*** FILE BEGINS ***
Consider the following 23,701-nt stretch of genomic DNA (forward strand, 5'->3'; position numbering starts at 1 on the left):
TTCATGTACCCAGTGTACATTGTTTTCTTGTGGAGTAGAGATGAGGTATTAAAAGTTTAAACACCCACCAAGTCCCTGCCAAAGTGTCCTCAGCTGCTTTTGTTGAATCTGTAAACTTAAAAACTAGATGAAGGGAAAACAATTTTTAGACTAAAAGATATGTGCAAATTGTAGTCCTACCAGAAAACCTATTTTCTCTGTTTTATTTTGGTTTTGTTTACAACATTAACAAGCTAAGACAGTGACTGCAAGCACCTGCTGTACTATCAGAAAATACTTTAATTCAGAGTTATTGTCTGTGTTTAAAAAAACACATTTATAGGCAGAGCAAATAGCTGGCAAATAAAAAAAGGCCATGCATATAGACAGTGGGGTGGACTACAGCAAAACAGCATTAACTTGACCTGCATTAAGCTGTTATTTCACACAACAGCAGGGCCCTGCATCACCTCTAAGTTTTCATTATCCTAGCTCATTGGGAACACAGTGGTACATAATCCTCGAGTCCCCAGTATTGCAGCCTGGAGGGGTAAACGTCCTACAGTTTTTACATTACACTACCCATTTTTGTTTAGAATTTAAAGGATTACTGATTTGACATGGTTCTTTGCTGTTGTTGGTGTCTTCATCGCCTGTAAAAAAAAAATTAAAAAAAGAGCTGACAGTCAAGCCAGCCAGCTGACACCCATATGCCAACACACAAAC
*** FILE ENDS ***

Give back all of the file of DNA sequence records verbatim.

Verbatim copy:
Consider the following 23,701-nt stretch of genomic DNA (forward strand, 5'->3'; position numbering starts at 1 on the left):
TTCATGTACCCAGTGTACATTGTTTTCTTGTGGAGTAGAGATGAGGTATTAAAAGTTTAAACACCCACCAAGTCCCTGCCAAAGTGTCCTCAGCTGCTTTTGTTGAATCTGTAAACTTAAAAACTAGATGAAGGGAAAACAATTTTTAGACTAAAAGATATGTGCAAATTGTAGTCCTACCAGAAAACCTATTTTCTCTGTTTTATTTTGGTTTTGTTTACAACATTAACAAGCTAAGACAGTGACTGCAAGCACCTGCTGTACTATCAGAAAATACTTTAATTCAGAGTTATTGTCTGTGTTTAAAAAAACACATTTATAGGCAGAGCAAATAGCTGGCAAATAAAAAAAGGCCATGCATATAGACAGTGGGGTGGACTACAGCAAAACAGCATTAACTTGACCTGCATTAAGCTGTTATTTCACACAACAGCAGGGCCCTGCATCACCTCTAAGTTTTCATTATCCTAGCTCATTGGGAACACAGTGGTACATAATCCTCGAGTCCCCAGTATTGCAGCCTGGAGGGGTAAACGTCCTACAGTTTTTACATTACACTACCCATTTTTGTTTAGAATTTAAAGGATTACTGATTTGACATGGTTCTTTGCTGTTGTTGGTGTCTTCATCGCCTGTAAAAAAAAAATTAAAAAAAGAGCTGACAGTCAAGCCAGCCAGCTGACACCCATATGCCAACACACAAAC